Beach blocks pain goes on

Many migrants were lured into buying beach blocks along the 90 Mile Beach in the 1960s, with promises the area would become the next Surfer’s Paradise.

Many migrants were lured into buying beach blocks along the 90 Mile Beach in the 1960s, with promises the area would become the next Surfer’s Paradise.

A MELBOURNE resident has made an impassioned plea to Wellington Shire Council, urging it to sort out the decades-long beach blocks saga in a fair way.

Rose Mann, whose elderly parents have owned a block of land in the Golden Beach area for 50 years but have not been able to build on it, spoke to council when it met on Tuesday.

Ms Mann spoke of how developers promised the dream of building in what was the “next Surfer’s Paradise”, a story similar to many immigrant families, who were left with useless land.

“Their uncle had people knocking on their door, agents telling them that there was this land in Sale, it’s going to be like Surfer’s Paradise.

“They took them on a bus, brought them up here, showed them everything,” she said.

“They couldn’t afford it, but they bought the land.

“A few years later, (mum and dad) bought the land off my mum’s cousin, thinking the same thing — it’s going to be like Surfer’s Paradise, they’re going to be able to come up here, use their land.

“However, they were told it was flood-prone; they couldn’t do it.

“... my mum’s got Parkinson’s (disease) — she’s had it for over 12 years.

“Mum and dad have loved it here, they can’t even go on to their land, it’s been taken over by vegetation … they’re still paying rates.

“My heart’s grieving, because I see all this money that’s being spent in the community to do this, to do that.

“What about all these immigrants that came here?

“They wanted to be part of the community too — what about them?

“Have a heart, there needs to be an end to this.

“Please do something — compensate them, give them another block of land — clear the land, let us be able to at least go on the land and camp there again.”

While feeling sympathy for families caught up in the saga, councillor Allan Hall said it was difficult to determine a method for swapping land.

“There’s no equitable way to deal with swaps ... with whom?

“It was not us that embarked on targeting immigrant families, or to commit to a development that was never deliverable.

“To trade on people’s hopes and dreams is an absolute travesty.”

Coastal land along the 90 Mile Beach has a long and traumatic history for many current and former land owners, many of whom were lured into buying in the 1960s.

In the past 40 years, efforts to control development have led to what the council itself has previously called a “daunting array of zones and overlays that are confusing to the public, difficult to administer, in some cases ineffective”.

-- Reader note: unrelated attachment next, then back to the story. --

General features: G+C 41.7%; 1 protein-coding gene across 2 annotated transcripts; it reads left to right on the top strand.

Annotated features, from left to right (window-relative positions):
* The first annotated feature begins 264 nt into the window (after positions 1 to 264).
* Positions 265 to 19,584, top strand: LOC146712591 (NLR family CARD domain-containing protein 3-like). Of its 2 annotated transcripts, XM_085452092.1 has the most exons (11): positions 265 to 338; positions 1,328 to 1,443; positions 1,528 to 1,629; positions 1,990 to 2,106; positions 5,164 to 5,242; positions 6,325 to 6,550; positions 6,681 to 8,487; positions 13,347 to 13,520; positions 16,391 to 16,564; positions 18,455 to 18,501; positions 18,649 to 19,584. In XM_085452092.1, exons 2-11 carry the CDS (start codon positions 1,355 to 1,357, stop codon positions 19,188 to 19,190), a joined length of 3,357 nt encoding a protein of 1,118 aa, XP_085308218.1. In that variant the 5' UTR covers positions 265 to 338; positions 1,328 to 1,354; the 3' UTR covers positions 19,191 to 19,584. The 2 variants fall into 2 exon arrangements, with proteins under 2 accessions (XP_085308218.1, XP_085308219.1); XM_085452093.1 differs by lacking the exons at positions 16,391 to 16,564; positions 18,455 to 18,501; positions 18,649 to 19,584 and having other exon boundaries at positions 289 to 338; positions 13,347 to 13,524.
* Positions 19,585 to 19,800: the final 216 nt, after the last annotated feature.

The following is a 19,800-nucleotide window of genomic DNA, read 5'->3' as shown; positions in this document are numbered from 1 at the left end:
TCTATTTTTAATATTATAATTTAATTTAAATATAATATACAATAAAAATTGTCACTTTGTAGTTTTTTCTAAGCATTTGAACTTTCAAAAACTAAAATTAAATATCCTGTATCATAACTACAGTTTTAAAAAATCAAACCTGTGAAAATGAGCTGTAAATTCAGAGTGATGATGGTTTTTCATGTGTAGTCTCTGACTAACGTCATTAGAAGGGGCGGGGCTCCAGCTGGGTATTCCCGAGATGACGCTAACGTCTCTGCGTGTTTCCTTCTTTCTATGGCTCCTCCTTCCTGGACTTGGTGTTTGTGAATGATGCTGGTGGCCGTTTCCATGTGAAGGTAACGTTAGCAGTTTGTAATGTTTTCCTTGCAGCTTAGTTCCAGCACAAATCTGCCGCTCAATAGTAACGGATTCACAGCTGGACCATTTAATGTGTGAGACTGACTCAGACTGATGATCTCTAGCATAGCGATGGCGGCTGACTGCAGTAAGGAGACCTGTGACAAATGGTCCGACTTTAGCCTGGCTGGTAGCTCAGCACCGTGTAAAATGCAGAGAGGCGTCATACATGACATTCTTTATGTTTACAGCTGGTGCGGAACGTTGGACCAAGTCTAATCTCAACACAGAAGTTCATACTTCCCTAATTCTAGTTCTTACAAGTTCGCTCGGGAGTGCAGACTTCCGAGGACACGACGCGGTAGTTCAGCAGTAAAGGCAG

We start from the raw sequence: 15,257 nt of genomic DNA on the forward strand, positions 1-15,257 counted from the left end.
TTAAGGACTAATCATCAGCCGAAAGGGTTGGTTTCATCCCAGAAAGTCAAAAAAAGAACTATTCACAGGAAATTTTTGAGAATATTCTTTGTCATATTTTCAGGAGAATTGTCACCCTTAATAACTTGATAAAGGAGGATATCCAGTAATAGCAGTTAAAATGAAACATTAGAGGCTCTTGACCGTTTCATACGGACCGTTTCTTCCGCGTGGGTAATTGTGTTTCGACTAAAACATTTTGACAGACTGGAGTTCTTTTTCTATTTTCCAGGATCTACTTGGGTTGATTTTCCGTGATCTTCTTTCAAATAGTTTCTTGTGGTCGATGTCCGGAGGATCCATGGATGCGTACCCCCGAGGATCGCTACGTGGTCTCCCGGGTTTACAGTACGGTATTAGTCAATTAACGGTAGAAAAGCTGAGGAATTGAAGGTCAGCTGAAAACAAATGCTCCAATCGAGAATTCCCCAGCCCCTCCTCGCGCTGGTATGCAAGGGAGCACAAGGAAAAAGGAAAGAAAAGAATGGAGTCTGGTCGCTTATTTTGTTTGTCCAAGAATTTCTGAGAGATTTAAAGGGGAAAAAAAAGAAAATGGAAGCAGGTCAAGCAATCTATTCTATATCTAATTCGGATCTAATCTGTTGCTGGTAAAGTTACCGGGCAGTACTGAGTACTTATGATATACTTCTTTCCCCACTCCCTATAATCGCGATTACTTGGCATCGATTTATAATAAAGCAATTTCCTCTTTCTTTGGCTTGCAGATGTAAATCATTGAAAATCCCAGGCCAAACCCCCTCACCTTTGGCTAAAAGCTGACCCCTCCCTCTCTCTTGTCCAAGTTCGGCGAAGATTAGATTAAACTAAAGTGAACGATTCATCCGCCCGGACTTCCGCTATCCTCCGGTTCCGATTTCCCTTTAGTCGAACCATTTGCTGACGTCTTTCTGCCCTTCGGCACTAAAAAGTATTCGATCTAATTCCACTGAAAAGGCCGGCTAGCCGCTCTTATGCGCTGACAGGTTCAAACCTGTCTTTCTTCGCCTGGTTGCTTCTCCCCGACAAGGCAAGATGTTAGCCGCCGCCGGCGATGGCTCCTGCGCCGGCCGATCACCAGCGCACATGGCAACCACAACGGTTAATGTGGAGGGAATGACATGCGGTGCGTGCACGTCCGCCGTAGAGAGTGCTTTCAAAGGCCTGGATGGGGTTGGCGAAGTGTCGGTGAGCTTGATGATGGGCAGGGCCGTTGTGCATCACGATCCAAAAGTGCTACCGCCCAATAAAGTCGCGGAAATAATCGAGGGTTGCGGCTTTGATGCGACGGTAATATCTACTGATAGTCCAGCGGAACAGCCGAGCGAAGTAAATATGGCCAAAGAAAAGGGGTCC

The subdivisions, approved by the former Rosedale Shire Council when there was no planning scheme, were undertaken during the late 1950s and early 1960s and resulted in 23 areas divided into 11,500 allotments over 25 kilometres of the sensitive barrier dune from The Honeysuckles to the eastern extent of the Paradise Beach township.

Some who bought in the 1950s and 1960s built homes early, but others who left it too late were subsequently told in 1978 by the Ministry for Planning and  Environment they could never build on their land because of eroding soil, poor conditions for effluent disposal, and high quality vegetation.

The beach blocks issue was again raised during discussions over four lots of land in Golden Beach, deemed surplus to Wellington Shire Council’s needs, which will be put on the market.

After considering written and verbal submissions from the public, council moved to progress with the sale of three restructured lots on Shoreline Drive and one on Waikiki Way.

The proceeds of the sale will be directed towards a path along Shoreline Drive.

The land is not part of the 90 Mile Beach Plan Voluntary Assistance Scheme, which began in 2011 as a way to address the issue of inappropriate subdivisions and undevelopable land outside Golden Beach, Paradise Beach and The Honeysuckles.

A moratorium was placed on the sale of council land in the 90 Mile Beach area from 2003, when the Wellington Coast Subdivision Strategy began, but was removed in 2011 for land in the Golden Beach and Paradise Beach settlements and for specific lots in Glomar Beach.

The lots to be sold were acquired by council before 2003, with former owners receiving compensation which was assessed by an independent valuer.

The land is within the preferred settlement boundary of Golden Beach, where development is permitted.

Land owned by objectors to the sale is located outside the coastal settlement boundary, either in the ‘between settlement area’ or on flood prone land, where development is not allowed.

Council owns more than 3000 of the 7000 lots in the rural conservation areas which cannot be developed.

Cr Hall said the sale of the four blocks was more clear cut.

“These blocks are surplus to council’s needs, and they are within the settlement areas capable of development,” he said.

“Clearly, council does not need to hold them, and more particularly, as we see a continued interest in our coastal lakes areas, it is appropriate to sell to boost interest, population, critical mass and vibrancy.”

Gippsland Senior
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